World Library  
Flag as Inappropriate
Email this Article

Southern Oregon Coast Range

Article Id: WHEBN0011968381
Reproduction Date:

Title: Southern Oregon Coast Range  
Author: World Heritage Encyclopedia
Language: English
Subject: Coos Bay, Oregon, Coquille, Oregon, Drain, Oregon, Pacific Coast Ranges, Coquille River, Cape Blanco (Oregon), Coos River, Rogue Valley, Ash, Oregon, Rogue River – Siskiyou National Forest
Publisher: World Heritage Encyclopedia

Southern Oregon Coast Range

Template:Infobox mountain range The Southern Oregon Coast Range is the southernmost section of the Oregon Coast Range, in the Pacific Coast Ranges, located in the southwest portion of the state of Oregon, United States, roughly between the Umpqua River and the middle fork of the Coquille River, beyond which are the Klamath Mountains. To the east is the Umpqua Valley and to the west the Pacific Ocean. This approximately 55-mile (89 km)-long mountain range contains mountains as high as 3,547 feet (1,081 m) for Bone Mountain. The mountains are known locally in the Roseburg area as the Callahan Mountains, or simply as The Callahans.[1]


As with the Oregon Coast Range as a whole, the Southern Oregon Coast Range likely began as an ocean island chain that collided with the continental tectonic plate of North America more than 60 million years ago.[2] In the Southern Range the 64 million-year-old Roseburg volcanics that formed this section are the oldest portions of the entire range.[2] The range is part of a forearc basin that has slowly rotated about 51 degrees since the Eocene period.[2] Much of the mountain structures are pillow basalt formations created during the volcanic period and then uplifted with the collision into the continental plate.[2] Other geologic features are mainly the result of erosion and weather forces carving steam beds and valleys out of the rock formations.[2]

Flora and fauna

The Oregon Coast Range is home to over 50 mammals, 100 species of birds, and nearly 30 reptiles or amphibians that spent a significant portion of their life cycle in the mountains.[3] Birds living in the Southern Coast Range include a variety of smaller and larger bird species.[4] These include northern goshawks, peregrine falcons, pileated woodpeckers, olive-sided flycatcher, and western bluebirds.[5] The Northern Spotted Owl, listed as a threatened species by the United States also inhabit the mountain forests.[6] Aquatic life includes river lamprey, Pacific lamprey, coastal cutthroat trout, Millicoma longnose dace, Umpqua chub, red-legged frogs, southern seep salamander, western pond turtles, coho salmon, Chinook salmon, steelhead trout, and others.[5] Other wildlife includes fringed myotis bats, long-legged myotis bats, Townsend’s big-eared bat, fishers, and sharptail snakes, northern flying squirrels, red tree voles, Roosevelt Elk, among others.[5][6][7] Other small animals include shrews, moles, deer mice, and ermine.[8]

Plants include large stands of Douglas-fir trees, western hemlock forests, cedar trees, with portions of these forests including old-growth stands.[6] Other flora include Sitka spruce, salmonberry, salal, tanoak, and western azalea.[9] Portions of the range are in the Elliott State Forest.

Location and climate

The range begins around the Umpqua River with the Central Oregon Coast Range to the north. Oregon Route 38 is the general divide between the two sections. On the southern end the Coquille River’s middle fork provides the general dividing line between the Central Range and the Klamath Mountains to the south and east.[2]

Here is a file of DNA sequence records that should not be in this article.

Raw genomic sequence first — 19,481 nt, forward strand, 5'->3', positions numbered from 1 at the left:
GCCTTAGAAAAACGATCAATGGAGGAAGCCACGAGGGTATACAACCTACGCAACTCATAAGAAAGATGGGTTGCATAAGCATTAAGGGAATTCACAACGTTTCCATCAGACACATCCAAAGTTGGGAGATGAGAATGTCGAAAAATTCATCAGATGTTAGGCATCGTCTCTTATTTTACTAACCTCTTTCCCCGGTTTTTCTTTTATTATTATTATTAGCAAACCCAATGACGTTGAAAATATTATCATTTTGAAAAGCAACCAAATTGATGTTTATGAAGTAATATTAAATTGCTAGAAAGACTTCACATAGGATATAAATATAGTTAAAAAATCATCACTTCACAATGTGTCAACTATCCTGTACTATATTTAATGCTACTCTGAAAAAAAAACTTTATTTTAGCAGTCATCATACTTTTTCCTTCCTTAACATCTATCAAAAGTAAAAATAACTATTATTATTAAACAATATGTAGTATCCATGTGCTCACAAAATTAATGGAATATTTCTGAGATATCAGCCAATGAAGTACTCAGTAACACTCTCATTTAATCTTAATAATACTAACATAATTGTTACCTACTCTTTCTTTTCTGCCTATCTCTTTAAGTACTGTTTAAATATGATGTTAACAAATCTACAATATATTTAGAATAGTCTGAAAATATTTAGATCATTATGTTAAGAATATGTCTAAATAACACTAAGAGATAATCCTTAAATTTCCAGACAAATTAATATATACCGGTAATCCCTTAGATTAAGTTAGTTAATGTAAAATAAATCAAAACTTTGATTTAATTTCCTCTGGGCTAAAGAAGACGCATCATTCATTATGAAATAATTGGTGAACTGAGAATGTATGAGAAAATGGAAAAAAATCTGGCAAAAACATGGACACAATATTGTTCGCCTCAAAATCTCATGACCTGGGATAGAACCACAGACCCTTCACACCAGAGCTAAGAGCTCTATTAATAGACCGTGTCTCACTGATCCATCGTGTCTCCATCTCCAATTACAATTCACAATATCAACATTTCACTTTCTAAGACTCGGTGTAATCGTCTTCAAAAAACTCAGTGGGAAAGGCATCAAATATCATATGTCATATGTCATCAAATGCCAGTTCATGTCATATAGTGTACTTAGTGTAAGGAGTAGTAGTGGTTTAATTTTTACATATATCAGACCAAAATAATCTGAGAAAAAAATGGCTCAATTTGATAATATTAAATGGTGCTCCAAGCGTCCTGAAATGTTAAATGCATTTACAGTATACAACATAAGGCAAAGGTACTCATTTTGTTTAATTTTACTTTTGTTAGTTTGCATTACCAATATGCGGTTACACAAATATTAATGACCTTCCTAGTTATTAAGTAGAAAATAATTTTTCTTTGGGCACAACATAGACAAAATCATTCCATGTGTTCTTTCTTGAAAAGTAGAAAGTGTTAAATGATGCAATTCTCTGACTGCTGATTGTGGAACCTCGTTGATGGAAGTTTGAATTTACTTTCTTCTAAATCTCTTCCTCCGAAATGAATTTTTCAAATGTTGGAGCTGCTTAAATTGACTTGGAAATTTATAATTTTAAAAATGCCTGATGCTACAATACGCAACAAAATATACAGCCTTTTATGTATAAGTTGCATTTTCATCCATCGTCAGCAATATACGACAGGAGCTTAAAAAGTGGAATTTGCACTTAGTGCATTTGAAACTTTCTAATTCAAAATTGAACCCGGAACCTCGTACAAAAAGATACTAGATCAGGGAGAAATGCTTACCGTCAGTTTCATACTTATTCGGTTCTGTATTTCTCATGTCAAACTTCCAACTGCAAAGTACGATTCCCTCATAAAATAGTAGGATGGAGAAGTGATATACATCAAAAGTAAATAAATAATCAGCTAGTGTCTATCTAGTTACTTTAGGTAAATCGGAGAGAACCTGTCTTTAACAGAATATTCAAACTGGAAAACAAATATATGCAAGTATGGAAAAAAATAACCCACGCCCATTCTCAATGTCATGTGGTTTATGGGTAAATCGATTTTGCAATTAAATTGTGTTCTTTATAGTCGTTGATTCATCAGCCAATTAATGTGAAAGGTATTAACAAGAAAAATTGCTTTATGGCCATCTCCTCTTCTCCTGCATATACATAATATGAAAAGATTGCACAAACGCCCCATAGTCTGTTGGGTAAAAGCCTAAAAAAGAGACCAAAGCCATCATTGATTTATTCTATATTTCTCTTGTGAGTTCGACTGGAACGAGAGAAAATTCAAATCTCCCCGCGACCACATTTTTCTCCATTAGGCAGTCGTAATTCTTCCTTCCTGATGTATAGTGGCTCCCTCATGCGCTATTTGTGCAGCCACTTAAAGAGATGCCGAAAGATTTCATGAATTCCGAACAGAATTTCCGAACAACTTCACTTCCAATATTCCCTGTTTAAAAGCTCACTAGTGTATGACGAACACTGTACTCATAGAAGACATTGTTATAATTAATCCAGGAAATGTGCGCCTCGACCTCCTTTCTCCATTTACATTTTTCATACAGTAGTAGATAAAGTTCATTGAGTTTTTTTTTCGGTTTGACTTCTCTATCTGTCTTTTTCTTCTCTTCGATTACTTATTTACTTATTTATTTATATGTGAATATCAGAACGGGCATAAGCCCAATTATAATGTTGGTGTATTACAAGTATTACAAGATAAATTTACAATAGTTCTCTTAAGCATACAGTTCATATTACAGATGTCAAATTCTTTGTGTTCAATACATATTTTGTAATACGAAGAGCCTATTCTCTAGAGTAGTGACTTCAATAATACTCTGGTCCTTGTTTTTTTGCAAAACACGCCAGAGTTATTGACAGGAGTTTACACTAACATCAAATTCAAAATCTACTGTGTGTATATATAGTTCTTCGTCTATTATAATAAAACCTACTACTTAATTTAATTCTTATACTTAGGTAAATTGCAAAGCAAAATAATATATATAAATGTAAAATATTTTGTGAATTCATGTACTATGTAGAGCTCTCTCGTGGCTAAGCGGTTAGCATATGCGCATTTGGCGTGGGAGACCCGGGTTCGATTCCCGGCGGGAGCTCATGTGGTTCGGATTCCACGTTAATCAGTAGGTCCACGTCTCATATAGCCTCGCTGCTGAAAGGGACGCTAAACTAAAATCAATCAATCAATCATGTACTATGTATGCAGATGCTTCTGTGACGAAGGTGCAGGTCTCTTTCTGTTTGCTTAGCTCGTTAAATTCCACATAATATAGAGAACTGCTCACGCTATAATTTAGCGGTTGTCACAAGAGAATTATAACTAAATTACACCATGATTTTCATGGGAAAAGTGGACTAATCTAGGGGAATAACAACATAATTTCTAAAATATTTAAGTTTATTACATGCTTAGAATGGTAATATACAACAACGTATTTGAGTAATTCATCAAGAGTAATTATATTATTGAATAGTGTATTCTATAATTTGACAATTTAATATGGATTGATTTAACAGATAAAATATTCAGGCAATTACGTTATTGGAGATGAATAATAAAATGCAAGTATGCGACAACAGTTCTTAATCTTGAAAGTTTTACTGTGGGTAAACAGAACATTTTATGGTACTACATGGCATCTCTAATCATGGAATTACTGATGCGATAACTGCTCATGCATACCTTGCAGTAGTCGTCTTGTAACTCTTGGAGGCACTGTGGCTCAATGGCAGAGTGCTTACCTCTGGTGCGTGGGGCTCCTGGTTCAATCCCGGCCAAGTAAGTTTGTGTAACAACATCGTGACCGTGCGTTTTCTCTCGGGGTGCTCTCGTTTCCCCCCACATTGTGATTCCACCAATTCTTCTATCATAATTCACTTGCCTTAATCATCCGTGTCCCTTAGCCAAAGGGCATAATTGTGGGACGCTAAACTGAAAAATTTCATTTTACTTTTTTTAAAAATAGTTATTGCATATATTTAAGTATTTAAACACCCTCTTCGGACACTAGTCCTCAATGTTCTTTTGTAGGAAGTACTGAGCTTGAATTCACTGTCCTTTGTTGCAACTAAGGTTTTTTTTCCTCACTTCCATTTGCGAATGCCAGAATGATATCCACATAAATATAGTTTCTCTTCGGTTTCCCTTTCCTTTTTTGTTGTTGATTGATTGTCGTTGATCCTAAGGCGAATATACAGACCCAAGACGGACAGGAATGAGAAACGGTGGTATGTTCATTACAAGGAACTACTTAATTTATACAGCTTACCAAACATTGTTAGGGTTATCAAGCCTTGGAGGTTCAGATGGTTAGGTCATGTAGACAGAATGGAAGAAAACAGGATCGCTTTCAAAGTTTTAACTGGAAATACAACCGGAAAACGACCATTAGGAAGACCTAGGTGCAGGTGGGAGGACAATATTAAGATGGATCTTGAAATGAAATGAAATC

The climate of the mountains is of the mild maritime variety.[4] It is characterized by cool dry summers followed by mild and wet winters.[4] Most precipitation falls in the form of rain, with snow during the winter months at the higher elevations.[4] Annual precipitation varies from 60 to 120 inches (1,500 to 3,000 mm), with more in the higher elevations.[4] The average high temperature in January is 36.3 °F (2.4 °C), and the average high in July is 61.9 °F (16.6 °C) with temperature also varying by elevation.[4]


All peaks in the range are over 3,000 feet (910 m) in elevation.

Mountain Name Elevation County
feet metres
Bone Mountain[1] 3,547 1,081 Coos
Kenyon Mountain[10] 3,300 1,006 Coos
Buzzard Rock[11] 3,051 930 Douglas
Bear Mountain[12] 3,031 924 Douglas


The following rivers have portions of their headwaters in the Southern Oregon Coast Range:

See also


External links

  • This article was sourced from Creative Commons Attribution-ShareAlike License; additional terms may apply. World Heritage Encyclopedia content is assembled from numerous content providers, Open Access Publishing, and in compliance with The Fair Access to Science and Technology Research Act (FASTR), Wikimedia Foundation, Inc., Public Library of Science, The Encyclopedia of Life, Open Book Publishers (OBP), PubMed, U.S. National Library of Medicine, National Center for Biotechnology Information, U.S. National Library of Medicine, National Institutes of Health (NIH), U.S. Department of Health & Human Services, and, which sources content from all federal, state, local, tribal, and territorial government publication portals (.gov, .mil, .edu). Funding for and content contributors is made possible from the U.S. Congress, E-Government Act of 2002.
    Crowd sourced content that is contributed to World Heritage Encyclopedia is peer reviewed and edited by our editorial staff to ensure quality scholarly research articles.
    By using this site, you agree to the Terms of Use and Privacy Policy. World Heritage Encyclopedia™ is a registered trademark of the World Public Library Association, a non-profit organization.

Copyright © World Library Foundation. All rights reserved. eBooks from Project Gutenberg are sponsored by the World Library Foundation,
a 501c(4) Member's Support Non-Profit Organization, and is NOT affiliated with any governmental agency or department.